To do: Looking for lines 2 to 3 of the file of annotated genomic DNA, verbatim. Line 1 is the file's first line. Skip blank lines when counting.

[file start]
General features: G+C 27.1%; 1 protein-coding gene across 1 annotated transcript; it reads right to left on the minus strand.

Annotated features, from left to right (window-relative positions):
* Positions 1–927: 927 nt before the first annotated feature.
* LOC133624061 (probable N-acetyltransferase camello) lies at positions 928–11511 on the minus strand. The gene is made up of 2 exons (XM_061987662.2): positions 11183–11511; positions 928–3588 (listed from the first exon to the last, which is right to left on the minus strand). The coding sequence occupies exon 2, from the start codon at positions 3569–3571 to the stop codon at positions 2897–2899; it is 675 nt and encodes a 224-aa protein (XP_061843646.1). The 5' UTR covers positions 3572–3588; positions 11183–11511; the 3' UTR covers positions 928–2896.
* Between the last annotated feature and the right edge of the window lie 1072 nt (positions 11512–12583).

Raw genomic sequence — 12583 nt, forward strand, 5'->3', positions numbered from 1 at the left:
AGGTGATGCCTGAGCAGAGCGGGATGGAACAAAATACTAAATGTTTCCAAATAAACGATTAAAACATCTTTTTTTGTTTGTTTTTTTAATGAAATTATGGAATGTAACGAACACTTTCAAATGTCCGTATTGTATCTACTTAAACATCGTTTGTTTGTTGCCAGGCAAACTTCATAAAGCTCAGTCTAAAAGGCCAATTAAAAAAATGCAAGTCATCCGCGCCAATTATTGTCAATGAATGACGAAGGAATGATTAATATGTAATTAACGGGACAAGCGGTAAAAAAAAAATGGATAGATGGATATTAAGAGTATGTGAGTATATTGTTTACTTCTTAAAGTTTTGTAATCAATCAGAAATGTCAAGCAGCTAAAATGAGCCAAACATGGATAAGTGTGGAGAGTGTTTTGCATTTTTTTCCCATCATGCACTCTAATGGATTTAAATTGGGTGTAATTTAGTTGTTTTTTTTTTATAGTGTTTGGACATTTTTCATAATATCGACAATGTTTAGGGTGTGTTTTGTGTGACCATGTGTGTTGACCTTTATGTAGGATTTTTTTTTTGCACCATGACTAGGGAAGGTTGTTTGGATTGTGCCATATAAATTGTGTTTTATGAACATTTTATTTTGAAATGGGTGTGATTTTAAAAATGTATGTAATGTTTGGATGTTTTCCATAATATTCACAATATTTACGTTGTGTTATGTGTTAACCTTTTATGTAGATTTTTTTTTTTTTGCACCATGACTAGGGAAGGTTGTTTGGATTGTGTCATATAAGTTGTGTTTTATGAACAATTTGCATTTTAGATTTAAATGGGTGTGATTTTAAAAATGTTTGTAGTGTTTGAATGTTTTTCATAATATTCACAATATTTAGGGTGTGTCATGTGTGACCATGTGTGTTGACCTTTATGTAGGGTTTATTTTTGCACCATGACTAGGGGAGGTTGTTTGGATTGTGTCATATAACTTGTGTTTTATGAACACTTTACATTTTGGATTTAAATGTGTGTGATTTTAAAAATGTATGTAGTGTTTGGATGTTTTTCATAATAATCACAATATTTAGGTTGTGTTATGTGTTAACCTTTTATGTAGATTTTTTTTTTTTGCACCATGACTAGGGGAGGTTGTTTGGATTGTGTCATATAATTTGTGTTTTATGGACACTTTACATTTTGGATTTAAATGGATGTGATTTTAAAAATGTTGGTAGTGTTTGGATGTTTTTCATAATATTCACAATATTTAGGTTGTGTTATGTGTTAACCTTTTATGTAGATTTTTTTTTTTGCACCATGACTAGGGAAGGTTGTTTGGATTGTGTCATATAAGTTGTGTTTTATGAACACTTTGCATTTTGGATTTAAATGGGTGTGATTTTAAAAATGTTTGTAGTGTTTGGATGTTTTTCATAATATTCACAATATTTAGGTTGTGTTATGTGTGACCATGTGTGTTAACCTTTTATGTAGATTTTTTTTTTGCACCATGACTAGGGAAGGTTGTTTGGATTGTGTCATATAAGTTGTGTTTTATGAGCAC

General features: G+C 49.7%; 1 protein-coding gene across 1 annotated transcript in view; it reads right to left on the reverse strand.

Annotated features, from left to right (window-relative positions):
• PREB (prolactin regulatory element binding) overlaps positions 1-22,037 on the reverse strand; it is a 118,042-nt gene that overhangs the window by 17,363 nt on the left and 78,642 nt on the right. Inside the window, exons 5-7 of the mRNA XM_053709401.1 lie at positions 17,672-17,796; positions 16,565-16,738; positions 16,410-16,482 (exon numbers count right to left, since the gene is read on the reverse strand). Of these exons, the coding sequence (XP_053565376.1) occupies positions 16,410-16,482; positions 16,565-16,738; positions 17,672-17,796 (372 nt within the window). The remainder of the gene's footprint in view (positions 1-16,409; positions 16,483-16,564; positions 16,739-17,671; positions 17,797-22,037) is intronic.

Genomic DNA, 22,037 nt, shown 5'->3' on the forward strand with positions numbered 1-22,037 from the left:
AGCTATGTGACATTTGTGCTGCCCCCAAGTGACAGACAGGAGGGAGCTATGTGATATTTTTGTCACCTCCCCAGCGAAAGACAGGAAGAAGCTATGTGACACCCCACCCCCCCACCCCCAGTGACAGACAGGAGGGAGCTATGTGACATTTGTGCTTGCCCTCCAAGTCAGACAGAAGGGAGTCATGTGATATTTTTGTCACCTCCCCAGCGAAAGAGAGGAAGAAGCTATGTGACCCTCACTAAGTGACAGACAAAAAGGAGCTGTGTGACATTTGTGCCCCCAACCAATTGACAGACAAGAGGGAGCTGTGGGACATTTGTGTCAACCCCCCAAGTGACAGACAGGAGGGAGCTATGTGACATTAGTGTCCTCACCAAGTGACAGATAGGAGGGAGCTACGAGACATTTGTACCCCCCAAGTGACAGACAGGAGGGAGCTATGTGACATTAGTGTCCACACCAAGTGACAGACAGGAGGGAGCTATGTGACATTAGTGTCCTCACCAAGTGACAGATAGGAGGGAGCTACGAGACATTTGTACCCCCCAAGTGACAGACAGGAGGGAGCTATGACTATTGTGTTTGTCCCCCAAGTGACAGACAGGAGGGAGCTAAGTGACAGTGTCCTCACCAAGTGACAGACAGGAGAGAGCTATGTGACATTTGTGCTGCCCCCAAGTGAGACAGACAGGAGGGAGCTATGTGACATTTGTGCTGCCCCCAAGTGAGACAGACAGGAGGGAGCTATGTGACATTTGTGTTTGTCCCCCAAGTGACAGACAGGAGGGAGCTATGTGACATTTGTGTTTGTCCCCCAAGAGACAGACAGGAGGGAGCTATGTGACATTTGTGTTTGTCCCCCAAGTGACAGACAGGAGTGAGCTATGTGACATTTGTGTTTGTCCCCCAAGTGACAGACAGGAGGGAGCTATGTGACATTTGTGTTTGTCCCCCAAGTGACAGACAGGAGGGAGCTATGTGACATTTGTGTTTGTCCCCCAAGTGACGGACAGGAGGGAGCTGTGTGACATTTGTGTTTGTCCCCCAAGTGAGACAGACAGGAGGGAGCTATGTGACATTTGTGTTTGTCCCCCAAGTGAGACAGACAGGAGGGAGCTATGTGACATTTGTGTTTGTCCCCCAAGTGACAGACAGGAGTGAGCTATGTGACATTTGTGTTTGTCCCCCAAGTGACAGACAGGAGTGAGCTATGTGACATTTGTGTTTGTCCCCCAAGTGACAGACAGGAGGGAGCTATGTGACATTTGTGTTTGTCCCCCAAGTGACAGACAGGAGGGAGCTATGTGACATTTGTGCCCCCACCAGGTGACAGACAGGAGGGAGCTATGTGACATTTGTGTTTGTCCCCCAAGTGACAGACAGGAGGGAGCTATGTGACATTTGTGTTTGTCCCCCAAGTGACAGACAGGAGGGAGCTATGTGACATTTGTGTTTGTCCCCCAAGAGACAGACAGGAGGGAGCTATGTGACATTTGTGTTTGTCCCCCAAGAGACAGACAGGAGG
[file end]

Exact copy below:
Annotated features, from left to right (window-relative positions):
* Positions 1–927: 927 nt before the first annotated feature.